I’ve often found that the feeling of anxiety grows and becomes more heightened when questions go unasked.
When we have uncertainty it creates a gap. And for those that are prone to anxiety that gap gets filled with pessimistic possibilities. Often once the feeling of anxiety has started to grow, asking questions feels too difficult or overwhelming. And so the anxiety grows further.
You can attempt to manage the unease until the situation occurs or you can push through the discomfort and ask the questions you have. A helpful reminder to go back to is that you don’t have to feel the way you feel and that you’re worth speaking up for.
From the outside it may seem strange that a person wouldn’t just ask a question if they knew it would ease their anxieties, yet from the inside it’s not so easy.
But anxiety doesn’t have to leave you paralysed. It’s possible and incredibly helpful in the long term to feel anxious and take action in spite of it.
Imagine bearing the weight of all that is difficult and challenging in your life on your shoulders all at once. Then, imagine having to go out into the world with that load and pretend that everything is fine.
After a while the load becomes too much to bear and you reach a point where you need to step back, to withdraw and retreat.
That is the most loving thing that you can do for yourself.
When you don’t feel okay and you don’t feel well (as in your overall wellbeing is in poor condition), you need to take care of yourself.
Being in situations where you can’t fully honour and accept where you’re at only makes things worse.
When you’re burdened by challenges you need to replenish and care for yourself rather than constantly be in situations that require you to put on an act and pretend you’re okay.
That can be a a difficult lesson to learn when you struggle with being vulnerable or want to be seen as someone who always has it together.
Through periods of overwhelm it’s easy to feel lost and stuck. When there are 101 problems finding a solution can be challenging.
Often, the best place to start is by figuring out what you need in the moment.
Finish the sentence:
When I feel anxious in a crowded place, I need…
Perhaps you’re in a crowded place feeling anxious, sirens are going off in your mind and part of you just wants to go home this instant.
But all you need is a moment alone in a quiet place to do something soothing like count, a sensory exercise or tapping.
It takes practice to know what you need, practice to know when to apply it and practice to be able to take space to care for yourself.
But practice makes perfect so it’s worth a try.
If you don’t think you’re good enough that belief will have a major impact on how you experience life.
You’ll have a hard time identifying when you’re being treated poorly because you have such low standards for yourself. This could be with a friend, romantic partner, family member, colleague or even a stranger.
Perhaps someone is unkind to you and instead of speaking up you sit and internalise it. You find yourself almost justifying it with things like ‘it’s not that bad’, ‘they probably didn’t mean anything by it’ or ‘at least they didn’t…’. Your sense of self is so low that you’re willing to accept below the bare minimum.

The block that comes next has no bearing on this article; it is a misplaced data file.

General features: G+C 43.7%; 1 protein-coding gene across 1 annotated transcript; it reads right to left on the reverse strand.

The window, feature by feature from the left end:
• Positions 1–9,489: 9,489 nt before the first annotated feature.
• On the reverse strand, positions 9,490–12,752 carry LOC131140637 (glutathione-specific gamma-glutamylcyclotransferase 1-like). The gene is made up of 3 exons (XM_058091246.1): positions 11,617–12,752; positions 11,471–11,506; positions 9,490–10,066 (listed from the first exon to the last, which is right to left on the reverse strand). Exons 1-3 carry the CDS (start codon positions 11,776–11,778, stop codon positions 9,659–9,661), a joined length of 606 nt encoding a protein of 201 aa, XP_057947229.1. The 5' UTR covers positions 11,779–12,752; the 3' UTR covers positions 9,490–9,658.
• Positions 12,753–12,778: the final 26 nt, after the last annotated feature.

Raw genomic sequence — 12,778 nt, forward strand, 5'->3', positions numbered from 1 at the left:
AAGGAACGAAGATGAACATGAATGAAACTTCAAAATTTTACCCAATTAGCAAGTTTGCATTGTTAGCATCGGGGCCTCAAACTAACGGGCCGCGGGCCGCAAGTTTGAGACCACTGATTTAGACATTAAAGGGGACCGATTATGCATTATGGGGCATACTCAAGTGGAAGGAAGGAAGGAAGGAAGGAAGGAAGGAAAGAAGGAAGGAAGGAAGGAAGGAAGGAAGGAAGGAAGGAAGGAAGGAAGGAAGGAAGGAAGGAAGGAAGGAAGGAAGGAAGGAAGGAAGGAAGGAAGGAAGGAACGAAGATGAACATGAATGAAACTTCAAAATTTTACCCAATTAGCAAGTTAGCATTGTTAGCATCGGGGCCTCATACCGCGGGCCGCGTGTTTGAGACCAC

This can be an awful thing to experience and can result in mental health problems like anxiety or depression. However, it can also serve as a catalyst for change. You’ll reach a point where you can no longer accept the way that you’re being treated because it feels like a betrayal. When you realise that you shouldn’t be okay with people doing things like ignore you, lie to you and overlook you, you’ll be much less willing to accept it.
Suddenly, the awareness you’ve gained has given you the opprtunity to live a very different life that you didn’t even know was available to you.
It could mean ending friendships, resigning from your job, having conversations that feel difficult, settling firm boundaries, saying no and learning to stand up for yourself.
That might seem daunting but if you focus on the fact that life will be a easier to navigate when you think better of yourself, that should at least give you the motivation to get started.
It’s been said that reassurance is something that we can’t get enough of. It’s strange to think about how we seek reassurance to keep our fears at bay but each time we get it we crave more and more often finding ourselves feeling stuck without it.
When you sit and watch a persons anxieties and fears play out in front of you, your immediate response is probably to console them with reassurance. You’ll find yourself saying things like ‘It’ll be alright’, it’s not necessarily because you believe it but instead because you don’t want them to feel low.
But reassurance is never enough so when the person continues on you might find yourself bored of the anxieties. It’s not that you don’t care but instead that you’ve accepted no amount of reassurance will change this persons mind so there’s no point in trying.
The lesson in all this is that sometimes people just want to vent, be heard and feel supported. Often that will work better to ease the anxieties rather than trying to use reassurance to make it go away.
After a difficult or challenging life experience whether mental or physical, you end up in a recovery period.
For example, imagine you fall off your bike and break your leg. Your recovery period would be the cast and crutches but eventually you’re walking again. Another example is a breakup, it could take a few weeks or even months to emotionally recover from a relationship ending.